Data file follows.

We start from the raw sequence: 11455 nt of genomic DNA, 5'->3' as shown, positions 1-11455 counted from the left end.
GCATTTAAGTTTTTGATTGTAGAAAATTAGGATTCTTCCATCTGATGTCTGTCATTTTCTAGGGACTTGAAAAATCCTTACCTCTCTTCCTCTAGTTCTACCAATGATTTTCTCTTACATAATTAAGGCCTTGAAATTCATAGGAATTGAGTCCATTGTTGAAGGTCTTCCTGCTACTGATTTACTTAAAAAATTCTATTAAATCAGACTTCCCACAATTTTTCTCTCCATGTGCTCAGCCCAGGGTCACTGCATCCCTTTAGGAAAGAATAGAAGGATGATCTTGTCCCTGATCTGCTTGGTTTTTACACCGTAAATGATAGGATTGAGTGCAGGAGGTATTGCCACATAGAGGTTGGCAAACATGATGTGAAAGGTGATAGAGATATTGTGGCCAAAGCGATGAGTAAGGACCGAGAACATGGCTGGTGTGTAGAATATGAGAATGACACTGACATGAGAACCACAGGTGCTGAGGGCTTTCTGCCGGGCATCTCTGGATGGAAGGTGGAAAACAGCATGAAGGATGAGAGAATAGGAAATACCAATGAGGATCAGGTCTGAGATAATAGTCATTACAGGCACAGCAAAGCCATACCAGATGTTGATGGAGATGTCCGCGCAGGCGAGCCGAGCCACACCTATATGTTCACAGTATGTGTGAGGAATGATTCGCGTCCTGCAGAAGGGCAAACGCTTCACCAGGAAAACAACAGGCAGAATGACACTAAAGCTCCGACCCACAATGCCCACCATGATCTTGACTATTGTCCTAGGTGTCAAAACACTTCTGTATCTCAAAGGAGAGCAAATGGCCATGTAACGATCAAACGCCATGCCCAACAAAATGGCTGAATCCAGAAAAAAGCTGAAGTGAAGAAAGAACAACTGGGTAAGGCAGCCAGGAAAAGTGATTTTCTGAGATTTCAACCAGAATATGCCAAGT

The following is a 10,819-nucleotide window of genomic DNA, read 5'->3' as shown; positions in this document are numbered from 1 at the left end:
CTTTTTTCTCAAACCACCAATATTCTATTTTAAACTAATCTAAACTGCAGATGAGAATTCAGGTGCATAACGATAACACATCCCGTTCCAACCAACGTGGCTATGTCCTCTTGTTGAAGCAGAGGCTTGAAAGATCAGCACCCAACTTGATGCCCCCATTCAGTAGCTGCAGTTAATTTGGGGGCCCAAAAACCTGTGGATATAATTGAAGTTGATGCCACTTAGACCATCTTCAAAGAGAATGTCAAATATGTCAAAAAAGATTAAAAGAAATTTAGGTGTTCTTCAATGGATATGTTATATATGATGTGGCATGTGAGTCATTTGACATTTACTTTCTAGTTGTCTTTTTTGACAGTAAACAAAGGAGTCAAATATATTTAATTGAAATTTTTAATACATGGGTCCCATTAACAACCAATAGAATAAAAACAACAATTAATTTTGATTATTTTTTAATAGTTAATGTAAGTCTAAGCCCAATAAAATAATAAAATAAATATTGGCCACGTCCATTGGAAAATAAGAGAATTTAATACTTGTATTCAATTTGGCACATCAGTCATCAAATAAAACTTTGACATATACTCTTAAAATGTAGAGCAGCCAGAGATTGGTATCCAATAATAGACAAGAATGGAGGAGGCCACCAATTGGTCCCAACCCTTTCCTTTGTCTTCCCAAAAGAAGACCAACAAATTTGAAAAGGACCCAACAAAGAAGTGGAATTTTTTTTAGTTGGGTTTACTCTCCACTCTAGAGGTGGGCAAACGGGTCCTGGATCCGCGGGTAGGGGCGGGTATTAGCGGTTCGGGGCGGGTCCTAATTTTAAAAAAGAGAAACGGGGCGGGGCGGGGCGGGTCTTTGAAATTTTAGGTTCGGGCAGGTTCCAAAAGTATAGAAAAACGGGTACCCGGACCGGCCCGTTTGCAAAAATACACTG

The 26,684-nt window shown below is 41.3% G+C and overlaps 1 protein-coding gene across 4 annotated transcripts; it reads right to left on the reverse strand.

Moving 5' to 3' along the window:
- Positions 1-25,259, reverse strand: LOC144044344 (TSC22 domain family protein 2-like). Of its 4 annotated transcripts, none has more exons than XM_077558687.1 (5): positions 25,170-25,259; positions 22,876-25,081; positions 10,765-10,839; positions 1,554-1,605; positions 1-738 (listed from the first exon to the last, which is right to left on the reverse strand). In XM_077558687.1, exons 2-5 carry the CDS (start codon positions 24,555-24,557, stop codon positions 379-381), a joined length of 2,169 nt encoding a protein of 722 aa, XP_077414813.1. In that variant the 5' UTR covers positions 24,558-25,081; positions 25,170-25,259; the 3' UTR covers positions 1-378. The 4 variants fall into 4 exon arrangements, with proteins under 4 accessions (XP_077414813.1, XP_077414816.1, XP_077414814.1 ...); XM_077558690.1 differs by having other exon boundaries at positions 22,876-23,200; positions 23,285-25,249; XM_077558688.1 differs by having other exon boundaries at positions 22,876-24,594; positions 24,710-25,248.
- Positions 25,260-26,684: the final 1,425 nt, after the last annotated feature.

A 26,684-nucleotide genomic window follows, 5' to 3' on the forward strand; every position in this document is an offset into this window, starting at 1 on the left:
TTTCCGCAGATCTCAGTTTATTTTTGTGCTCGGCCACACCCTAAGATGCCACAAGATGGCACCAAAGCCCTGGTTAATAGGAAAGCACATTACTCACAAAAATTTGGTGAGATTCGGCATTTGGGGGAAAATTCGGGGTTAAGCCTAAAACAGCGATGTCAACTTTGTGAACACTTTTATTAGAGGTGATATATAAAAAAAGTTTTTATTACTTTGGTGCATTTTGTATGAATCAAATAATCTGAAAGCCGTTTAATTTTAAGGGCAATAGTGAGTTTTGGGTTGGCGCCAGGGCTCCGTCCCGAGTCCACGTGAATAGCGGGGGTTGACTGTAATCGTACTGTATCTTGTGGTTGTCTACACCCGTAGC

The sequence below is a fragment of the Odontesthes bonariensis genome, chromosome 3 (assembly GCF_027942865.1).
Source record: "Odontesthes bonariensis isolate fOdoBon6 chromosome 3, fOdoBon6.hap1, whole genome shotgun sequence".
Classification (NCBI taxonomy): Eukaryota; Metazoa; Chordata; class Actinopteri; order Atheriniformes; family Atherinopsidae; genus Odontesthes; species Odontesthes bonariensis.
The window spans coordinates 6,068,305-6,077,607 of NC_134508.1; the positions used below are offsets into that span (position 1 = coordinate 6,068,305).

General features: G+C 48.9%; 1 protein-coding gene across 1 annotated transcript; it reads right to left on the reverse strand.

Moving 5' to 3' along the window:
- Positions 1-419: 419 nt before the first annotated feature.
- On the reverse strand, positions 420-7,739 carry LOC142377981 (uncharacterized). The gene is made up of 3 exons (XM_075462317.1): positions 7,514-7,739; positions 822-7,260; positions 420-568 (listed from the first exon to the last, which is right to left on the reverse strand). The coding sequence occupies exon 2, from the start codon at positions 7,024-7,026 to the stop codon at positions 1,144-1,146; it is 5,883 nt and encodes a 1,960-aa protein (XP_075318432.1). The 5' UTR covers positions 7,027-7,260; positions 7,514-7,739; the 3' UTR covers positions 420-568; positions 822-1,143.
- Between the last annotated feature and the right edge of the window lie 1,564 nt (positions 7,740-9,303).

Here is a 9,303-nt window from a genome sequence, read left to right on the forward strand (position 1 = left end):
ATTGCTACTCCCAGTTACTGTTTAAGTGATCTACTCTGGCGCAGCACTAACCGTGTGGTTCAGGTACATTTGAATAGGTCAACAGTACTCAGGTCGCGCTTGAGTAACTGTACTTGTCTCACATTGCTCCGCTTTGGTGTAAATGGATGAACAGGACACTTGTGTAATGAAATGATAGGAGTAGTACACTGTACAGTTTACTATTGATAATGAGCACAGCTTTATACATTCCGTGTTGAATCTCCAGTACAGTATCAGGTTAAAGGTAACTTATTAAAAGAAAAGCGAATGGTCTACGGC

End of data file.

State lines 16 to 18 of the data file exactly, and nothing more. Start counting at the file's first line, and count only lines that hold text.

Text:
Moving 5' to 3' along the window:
- Positions 1-419: 419 nt before the first annotated feature.
- On the reverse strand, positions 420-7,739 carry LOC142377981 (uncharacterized). The gene is made up of 3 exons (XM_075462317.1): positions 7,514-7,739; positions 822-7,260; positions 420-568 (listed from the first exon to the last, which is right to left on the reverse strand). The coding sequence occupies exon 2, from the start codon at positions 7,024-7,026 to the stop codon at positions 1,144-1,146; it is 5,883 nt and encodes a 1,960-aa protein (XP_075318432.1). The 5' UTR covers positions 7,027-7,260; positions 7,514-7,739; the 3' UTR covers positions 420-568; positions 822-1,143.